This blog is part of a four-part series from the Renaturing Cities:…
This blog is part of a four-part series from the Renaturing Cities: Systemic Urban Governance for Social Cohesion conference. Over two days at the start of December, the Politecnico di Milano hosted academics, policy influencers and civil society groups who presented the best and most innovative ideas on transitioning to sustainability and renaturing cities from across Europe. There will be four blogs covering the conference on four topics: Social entrepreneurship, governance, inclusivity and architecture & town planning.
One of the main aims of the ARTS project is to work with local governments and organisations to see what local authorities and governmental bodies can do to nurture transitional sustainability projects. At the Renaturing Cities conference in Milan, a variety of initiatives and programmes were presented that show the ways that governance changes can lead to a flourishing transition community. Some speakers noted ways in which governments were acting as trailblazers, led by determined insiders, and others noted how governments can offer support to existing initiatives and groups.
Kurt Vandenberghe, Director of Climate Action and Resource Efficiency from the Directorate-General of Research and Innovation at the European Commission, outlined the ambitious aim to “create a new market of the future” in Europe by using nature-based solutions and generous funding. He emphasized the need to utilize governance innovation to maximize social change, but without damaging the cultural heritage that has allowed Europe to flourish economically. The main way to achieve these aims are outlined in the Horizon 2020 initiative to make Europe the world pioneer in renaturing cities.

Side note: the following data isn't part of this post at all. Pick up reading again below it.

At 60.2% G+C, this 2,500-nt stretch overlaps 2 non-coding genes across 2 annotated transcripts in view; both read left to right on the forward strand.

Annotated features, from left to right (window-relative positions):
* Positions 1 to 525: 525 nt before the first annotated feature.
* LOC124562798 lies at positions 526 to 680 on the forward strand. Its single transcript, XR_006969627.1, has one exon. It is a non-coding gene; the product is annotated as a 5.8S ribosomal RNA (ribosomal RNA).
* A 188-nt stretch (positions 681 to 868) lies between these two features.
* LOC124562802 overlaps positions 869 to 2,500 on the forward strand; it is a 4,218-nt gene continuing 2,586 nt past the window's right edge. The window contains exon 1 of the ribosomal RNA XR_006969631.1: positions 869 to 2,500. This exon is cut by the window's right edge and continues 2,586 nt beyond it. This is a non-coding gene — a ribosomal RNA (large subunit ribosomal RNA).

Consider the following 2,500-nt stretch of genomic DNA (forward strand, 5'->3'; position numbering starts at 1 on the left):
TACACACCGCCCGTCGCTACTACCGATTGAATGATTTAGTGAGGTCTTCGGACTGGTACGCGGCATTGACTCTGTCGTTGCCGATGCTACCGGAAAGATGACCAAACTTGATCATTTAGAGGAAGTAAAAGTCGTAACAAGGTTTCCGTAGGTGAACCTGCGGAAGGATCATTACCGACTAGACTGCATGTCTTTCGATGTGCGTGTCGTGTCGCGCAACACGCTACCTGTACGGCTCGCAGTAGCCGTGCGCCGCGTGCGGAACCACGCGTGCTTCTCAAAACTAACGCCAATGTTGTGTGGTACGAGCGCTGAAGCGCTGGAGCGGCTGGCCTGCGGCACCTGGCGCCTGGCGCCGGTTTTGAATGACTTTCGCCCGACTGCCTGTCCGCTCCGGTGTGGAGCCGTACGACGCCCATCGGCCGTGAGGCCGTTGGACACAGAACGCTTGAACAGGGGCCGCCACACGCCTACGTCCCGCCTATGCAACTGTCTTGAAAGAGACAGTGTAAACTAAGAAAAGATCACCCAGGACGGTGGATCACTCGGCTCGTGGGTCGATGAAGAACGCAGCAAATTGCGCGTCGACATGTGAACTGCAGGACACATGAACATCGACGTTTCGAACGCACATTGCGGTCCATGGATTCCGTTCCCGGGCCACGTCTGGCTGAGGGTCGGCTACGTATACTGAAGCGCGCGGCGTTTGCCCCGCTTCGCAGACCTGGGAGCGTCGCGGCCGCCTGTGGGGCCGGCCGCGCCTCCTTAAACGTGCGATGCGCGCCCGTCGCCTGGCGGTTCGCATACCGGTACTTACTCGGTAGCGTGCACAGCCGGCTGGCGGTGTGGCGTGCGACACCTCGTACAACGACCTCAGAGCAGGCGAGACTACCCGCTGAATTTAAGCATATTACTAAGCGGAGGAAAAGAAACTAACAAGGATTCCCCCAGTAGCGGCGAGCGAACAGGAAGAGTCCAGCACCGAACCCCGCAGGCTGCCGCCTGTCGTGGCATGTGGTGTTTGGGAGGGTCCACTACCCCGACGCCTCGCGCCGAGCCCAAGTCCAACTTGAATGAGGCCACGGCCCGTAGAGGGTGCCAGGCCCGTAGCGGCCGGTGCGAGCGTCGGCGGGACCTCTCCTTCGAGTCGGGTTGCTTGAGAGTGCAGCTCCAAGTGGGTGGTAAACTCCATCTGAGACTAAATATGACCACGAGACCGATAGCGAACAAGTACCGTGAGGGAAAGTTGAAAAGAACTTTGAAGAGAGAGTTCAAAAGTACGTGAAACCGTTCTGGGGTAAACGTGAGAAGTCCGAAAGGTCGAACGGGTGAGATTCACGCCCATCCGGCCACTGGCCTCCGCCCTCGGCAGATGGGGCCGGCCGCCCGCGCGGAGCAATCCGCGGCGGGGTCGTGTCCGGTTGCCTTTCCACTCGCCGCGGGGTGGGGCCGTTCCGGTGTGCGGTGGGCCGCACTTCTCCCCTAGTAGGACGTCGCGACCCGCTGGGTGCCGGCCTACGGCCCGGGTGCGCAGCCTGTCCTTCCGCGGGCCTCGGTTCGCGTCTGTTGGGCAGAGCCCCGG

The Horizon 2020 initiative is going to funnel nearly €80 Billion over seven years into multiple schemes, all with the aim of ensuring the future of Europe. This type of initiative shows the necessity for the long-term focus of governmental organisations, and particularly those with a strong civil-service or stable staff members like the European Commission. The stability and knowledge gained through these schemes that allow governmental organisations to act as knowledge and funding hubs that are essential. They can help get ambitious projects off the ground in economies where bank lending is still at low levels, and environmental issues haven’t reached full public salience yet.
Many speakers highlighted the perks and limitations of a bottom-up approach to including government in projects, including Brigitte Mouligneau representing the Flanders in Action programme of the Flemish Government, Alessandro Baladucci, the vice rector of the Politecnico di Milano and Ulrika K. Stigsdotter of the University of Copenhagen.
The speakers discussed how governments are bodies with strong levels of community engagement by nature; they must engage citizens or their mandate to lead is non-existent. Using a bottom-up approach and directing governments towards projects they can carry out can create significant social change, and means that projects ideally take precedent and move away from academia to real life results. The presentation of projects to local authorities and governments allows resources from community activists who often work on a voluntary basis to someone in a paid position can mean the delivery of projects is of a higher quality.
However, it was also pointed out that governments generally have a short term focus due to the length of time a party holds office. Whilst environmental community projects can be seen as vote-winners, there is less incentive to engage in the long term strategies and planning that research institutes and projects like ARTS conduct. Also, as many of the speakers noted, the engagement of government can lead to a lack of approachability for a project to the average citizen, who may be intimidated or put-off from a big name or big ego taking precedence over the more humble aims and potential outcomes of the project. The overall concept arising from this is that nature-based solutions and transitional sustainability projects must assess on a case-by-case basis the benefits of involving governmental bodies in their projects.
With such a range of speakers, the points of view presented many different sides to governance across Europe and their approached to renaturing cities. For many smaller initiatives, financial and physical resources are the best thing a government can give as it can push idea forwards. But many regional governments acknowledge that a long-term strategy must be created for the cities, and whilst elected representatives may not be in the best position to provide assistance, civil servants and permanent staff members should communicate with researchers and citizen activists to ensure no city is left behind in the race towards sustainability.